'Strong' archbishop and 'industrious' case management team commended


TUAM REPORT SUMMARY:THE AUDIT into the response to clerical child sexual abuse allegations in the Tuam archdiocese has paid tribute to Archbishop Michael Neary’s “quiet resolve to do what is right”.

The National Board for Safeguarding Children in the Catholic Church review says “serious harm was done to children by a few priests” of the Tuam archdiocese.

However, it says that since Dr Neary’s installation in January 1995, he had met such allegations with a “steady, serious approach”, even though he met “resistance” in asking a priest to step aside from public ministry.

The audit records 26 allegations levelled against 18 priests in the archdiocese, dating back to 1975. Ten of these priests had died, while eight are “out of ministry” or have left the priesthood. There have been two convictions.

A “disproportionate” number of allegations were made against priests working in a secondary school that had served as the archdiocesan junior seminary, with all allegations referred to statutory authorities.

Five priests who are not of the archdiocese but who reside in it are the subjects of an allegation arising from their past ministry.

The audit notes that before 1995, the commitment to safeguarding children “appears not to have existed” and “many of the cases that were managed by the archbishop’s predecessors contain practice that is defensive and internally focused, which would be entirely unacceptable today.

“These cases showed a lack of awareness of the suffering caused to victims by abusers,” the audit notes, adding it is “very much to the credit of those currently involved . . . that no trace of this practice remains today”.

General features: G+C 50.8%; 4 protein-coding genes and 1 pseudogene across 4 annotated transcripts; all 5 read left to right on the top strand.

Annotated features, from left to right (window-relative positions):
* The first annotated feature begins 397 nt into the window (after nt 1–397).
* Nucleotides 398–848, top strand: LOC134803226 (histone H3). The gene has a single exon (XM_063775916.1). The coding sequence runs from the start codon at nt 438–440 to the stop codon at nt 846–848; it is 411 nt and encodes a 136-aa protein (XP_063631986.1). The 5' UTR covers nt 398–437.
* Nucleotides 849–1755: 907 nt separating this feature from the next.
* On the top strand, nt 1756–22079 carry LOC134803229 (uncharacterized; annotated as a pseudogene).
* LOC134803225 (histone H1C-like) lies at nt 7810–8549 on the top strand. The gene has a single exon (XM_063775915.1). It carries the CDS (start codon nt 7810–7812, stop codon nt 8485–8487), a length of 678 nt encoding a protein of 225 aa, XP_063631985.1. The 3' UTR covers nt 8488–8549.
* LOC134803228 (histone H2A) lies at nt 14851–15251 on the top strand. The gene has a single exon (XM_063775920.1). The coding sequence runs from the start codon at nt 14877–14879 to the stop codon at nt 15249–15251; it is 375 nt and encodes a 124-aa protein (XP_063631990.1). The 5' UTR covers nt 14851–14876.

The audit says that what is “striking” from examination of the case records was the “considerable interrogation of information by the designated persons”, and it says the bishop has an “industrious and diligent” case management team.

“It is clear from the excellent records that a genuine effort was made to gather evidence from victims and their families during the church inquiry stage. Such thoroughness is to be commended,” it says.

“It is also a fair reflection to say the archbishop has met resistance in asking a priest to step aside from public ministry,” it says.

“It is to his credit that in spite of opposition, Archbishop Neary has maintained his authority and kept some men out of ministry where there is evidence to suggest that they should be viewed as dangerous and should not have access to young people,” it says.

The board’s fieldwork team, which spent three days in the Tuam archdiocese last June, found that a “disproportionate” number of allegations were made against priests working in one local second-level school.

“It is recorded on a case file that one young person indicated that when he tried to raise his distress about how he was being treated by one member of staff, this was met with aggression from another member of staff,” the audit says.

“However, all allegations were referred to the statutory authorities. These incidents took place over 20 years ago, and considerable change has taken place since then within the school.”

The audit notes a “very positive relationship” between the Tuam archdiocese and the Health Service Executive, with regular inter-agency meetings taking place.

The fieldwork team’s “overwhelming assessment” was of a “solid case management team”, led by a “strong archbishop”.

“It is his leadership which has laid the path for allegations to be dealt with promptly and appropriately,” it says. “We are confident in his decision-making and in the support he gives to those responsible for dealing with allegations as they emerge.”

The audit makes eight recommendations relating to aspects of procedures followed, including a recommendation that the archbishop sets down in writing the restrictions imposed on a priest removed from public ministry, and the supervision, management and reporting arrangements for same.

All recommendations have been implemented, according to the archdiocese.